Speech and Language Therapy

Speech and Language TherapySpeech and Language Therapy is responsible for the assessment and management of difficulties with communication and swallowing.

Speech and language therapists (SLTs) work closely with other team members, including the Compass augmentative and alternative communication team, to ensure the best outcomes for patients.


SLTs work on communication, helps patients and carers communicate as well as they can.


SLTs help with safe eating and drinking if a person has problems swallowing. This may involve changing the consistency of what is eaten or by providing exercises or strategies to help.

For some patients eating and drinking is not possible and SLTs work on helping them swallow their saliva as easily as possible, which may also help with tracheostomy weaning.

All patients have access to specialist instrumental swallow assessments to help guide their management.

Brain Injury Service

All patients receive an assessment from SLT on admission and receive input tailored to their individual needs throughout their stay.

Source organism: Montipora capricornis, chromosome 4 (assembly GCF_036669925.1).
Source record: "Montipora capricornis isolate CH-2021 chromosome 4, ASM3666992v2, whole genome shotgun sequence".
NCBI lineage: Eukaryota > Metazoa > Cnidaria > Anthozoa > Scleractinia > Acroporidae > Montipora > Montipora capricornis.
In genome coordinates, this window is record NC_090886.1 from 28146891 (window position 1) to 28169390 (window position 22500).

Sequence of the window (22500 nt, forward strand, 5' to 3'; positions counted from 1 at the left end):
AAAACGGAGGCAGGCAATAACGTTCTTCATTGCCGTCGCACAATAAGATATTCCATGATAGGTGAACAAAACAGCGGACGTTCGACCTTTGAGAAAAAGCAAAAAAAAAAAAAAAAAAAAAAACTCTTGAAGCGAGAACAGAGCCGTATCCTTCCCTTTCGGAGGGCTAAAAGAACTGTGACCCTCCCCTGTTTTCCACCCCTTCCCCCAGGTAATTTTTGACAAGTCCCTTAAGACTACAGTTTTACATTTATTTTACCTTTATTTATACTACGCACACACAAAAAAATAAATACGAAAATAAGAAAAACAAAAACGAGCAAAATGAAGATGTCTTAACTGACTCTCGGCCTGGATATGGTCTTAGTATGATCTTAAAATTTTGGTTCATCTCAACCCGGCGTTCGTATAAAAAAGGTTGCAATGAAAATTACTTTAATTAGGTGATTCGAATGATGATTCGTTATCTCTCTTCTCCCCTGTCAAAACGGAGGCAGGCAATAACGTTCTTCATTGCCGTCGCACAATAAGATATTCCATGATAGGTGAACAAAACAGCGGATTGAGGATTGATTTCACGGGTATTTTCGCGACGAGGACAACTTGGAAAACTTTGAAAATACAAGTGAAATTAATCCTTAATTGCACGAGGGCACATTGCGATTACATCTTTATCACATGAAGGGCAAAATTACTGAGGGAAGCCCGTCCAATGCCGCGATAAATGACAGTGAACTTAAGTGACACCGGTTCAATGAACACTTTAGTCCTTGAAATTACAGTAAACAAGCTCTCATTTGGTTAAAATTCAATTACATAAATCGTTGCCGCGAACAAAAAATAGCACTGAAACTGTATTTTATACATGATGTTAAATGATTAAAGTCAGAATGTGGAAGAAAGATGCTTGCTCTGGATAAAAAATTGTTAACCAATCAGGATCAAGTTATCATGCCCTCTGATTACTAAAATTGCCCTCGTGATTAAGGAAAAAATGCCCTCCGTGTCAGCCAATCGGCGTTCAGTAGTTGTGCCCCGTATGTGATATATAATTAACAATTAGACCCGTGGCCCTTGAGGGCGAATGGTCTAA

Specialist Nursing Home and Specialist Services

Speech and Language Therapy operates a referral service in the Specialist Nursing Home. Ward staff and family members can refer a patient who needs speech and language intervention. SLTs review communication and swallow on an annual basis.

In Specialist Services, Speech and Language Therapy provides a combination of rehabilitation and annual reviews according to the patient’s package of care and reason for referral. They regularly assist with future planning, for example assisting with decisions relating to future feeding.

Guidelines for SLTs working with adults in a Disorder of Consciousness

Download the guidelines for SLTs here.

These guidelines and associated competency framework are designed to be used by SLTs working with adults in a DOC due to a sudden onset injury, at any point in the care pathway from critical care to community long-term care.

They have been created to support the practice of SLTs working with this specialist and complex patient population. Evidence for working with adults in DOC comes from a range of sources, but there is often a lack of research specific to SLT intervention.

Roberts and Greenwood (2019) carried out a survey of experienced SLTs using the Delphi technique in order to determine a consensus opinion on SLT best practice with this patient group. The findings from this study were used as the basis for these guidelines, which are the result of a piece of collaborative work involving specialist SLTs, working with adults in DOC across the UK. They were written by a working party of experienced SLTs employed in a range of settings.